Cricket 2004 PlayStation 2
by EA Sports
Developed by hb studios
Released - Out Now
Price : £39.99
I was going to start off this review by commenting on the poor state of English cricket but after last Sunday's demolition of the West Indies (all out for 47) it can't be in such a poor condition as most commentators would have you believe. To be honest though I haven't been that excited by cricket since the golden days of Botham and Gooch when we could actually beat the Aussies. Cricket games have been another matter though and Graham Gooch's Cricket on the Spectrum and Brian Lara Cricket on the PC, have been two of the games I have enjoyed the most. Cricket 2004 is the first cricket game I've played in years and it's not bad at all.
Initial impressions of Cricket 2004 took a turn for the worse when I discovered that it requires almost half of a PlayStation 2 memory card to save a profile (without which no saves can be made. I suspect for most people this is going to require a purchase of another memory card unless you have old saves that you don't mind deleting. Once I had got over this stumbling block and managed to set up a profile and begin the game I have to say that I was pleased to see what was on offer. Beginners can head off to the practice nets to learn how to bowl or bat (although as you'll find out in a moment this is not really as useful as it could be for deaf gamers). Should you fancy a match then you'll be spoilt for choice. International games, World Championships, World Series, Knockout, Test Series and Foreign Tours are all on offer. You can even play Australian State or English County cricket if you want to and choose to play a full season, Frizell Championship, National League, C&G Trophy (England) or full season, Pura Milk Cup and ING Cup (Australia). In short there should be something for all cricket enthusiasts.
Options galore then but how's the game play? Well very nice actually. I think the batting confidence meter is a nice touch. Basically the longer a batsman stays in and the more good shots he pulls off, the more confidence he will build up and a confident player has more chance of making the great shots. It's a simple addition but a well thought out one that adds to the realism of the game. A nice range of shots can be played. You can play front foot, back foot, and advance down wicket shots and the type of shot you play is determined by the position of the left analogue stick. Bowling feels solid too and you really have to learn how to get the best out of the pace and spin bowlers, which at first is no easy task. You can field if you want to although I preferred to leave it to the AI and it didn't make a bad job of it. Essentially then there is little to fault with the gameplay itself although it can take some time to get used to. However, you do have a choice of three difficulty settings so you can make the game easier to begin with.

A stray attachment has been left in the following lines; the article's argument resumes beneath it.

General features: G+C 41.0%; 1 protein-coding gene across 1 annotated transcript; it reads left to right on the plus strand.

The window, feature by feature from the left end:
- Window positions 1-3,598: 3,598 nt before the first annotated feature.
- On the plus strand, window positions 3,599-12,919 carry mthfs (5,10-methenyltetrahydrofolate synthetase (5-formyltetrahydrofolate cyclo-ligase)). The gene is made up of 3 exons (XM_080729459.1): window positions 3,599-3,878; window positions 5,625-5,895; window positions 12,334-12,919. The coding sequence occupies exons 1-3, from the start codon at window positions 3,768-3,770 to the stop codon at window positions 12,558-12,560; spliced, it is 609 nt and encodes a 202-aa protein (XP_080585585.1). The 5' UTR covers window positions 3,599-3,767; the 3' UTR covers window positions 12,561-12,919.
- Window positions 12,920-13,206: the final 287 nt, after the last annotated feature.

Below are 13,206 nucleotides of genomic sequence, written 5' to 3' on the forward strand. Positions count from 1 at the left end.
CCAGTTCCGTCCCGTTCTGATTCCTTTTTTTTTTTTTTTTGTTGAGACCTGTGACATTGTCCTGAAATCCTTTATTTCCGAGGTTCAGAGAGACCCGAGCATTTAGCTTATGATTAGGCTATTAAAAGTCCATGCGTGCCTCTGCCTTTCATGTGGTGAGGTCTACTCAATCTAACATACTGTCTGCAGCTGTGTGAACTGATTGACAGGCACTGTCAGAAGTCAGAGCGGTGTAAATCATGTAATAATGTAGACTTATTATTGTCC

When you look at the EA Sports range you'll see many titles with high production values and great graphics, in fact most are highly polished to the extreme. Cricket 2004 isn't one of these however and it shows. The player models look merely average and the player likenesses are not what they should be. You can use the included editor to change any player you wish though. The grounds themselves are not completely accurate and the quality of the graphics is also lacking. Whenever the camera is zoomed in on the various sections of the ground, the buildings and most other things for that matter, look blurred and really lack the detail you would expect them to have. The player animations are OK but not half as sophisticated as in titles such as Madden NFL 2004. Still the graphics get the job done and don't stand in the way of the game play. The frame rate is rock solid too but as the game doesn't push the PlayStation 2, this is to be expected.
Whilst you can put money on a sports game not being subtitled, and the commentary in Cricket 2004 isn't subtitled by the way, it usually doesn't make much difference as it's only the commentary, which even in the best of situations can get repetitive and boring. With Cricket 2004 though it's a little more unfortunate. If like me you need to brush up on your skills and are making a mess of your batting and bowling you'll need to head for the practice nets to hone your skills. Hearing games will be pleased to find that there are plenty of verbal tutorial messages that help improve your game. However, these messages/instructions are not subtitled so all of this good advice is inaccessible to deaf gamers and therefore the usefulness of the practice nets is greatly reduced for deaf gamers. The manual will help you get to grips with the controls and mentions things like the effect of pitch conditions etc. but it's not the same as an interactive tutorial.
Cricket 2004 isn't a top draw EA Sports title and lacks the polish of the some of the games that EA Sports offer. That said cricket fans will be satisfied by what's on offer. The range of game play modes on offer is fantastic and combined with the solid game play it's a title cricket fans should definitely own. Let's hope that next time round the practice net section of the game is fully subtitled as this is a very useful tool for beginners.
Game Rating: 8.0/10
Cricket 2004 is a solid cricket game that all fans of the sport should own. Visually it's not a beauty but in terms of game play it certainly satisfies.
I would like to have seen the practice net mode fully subtitled as it's an important tool for beginners.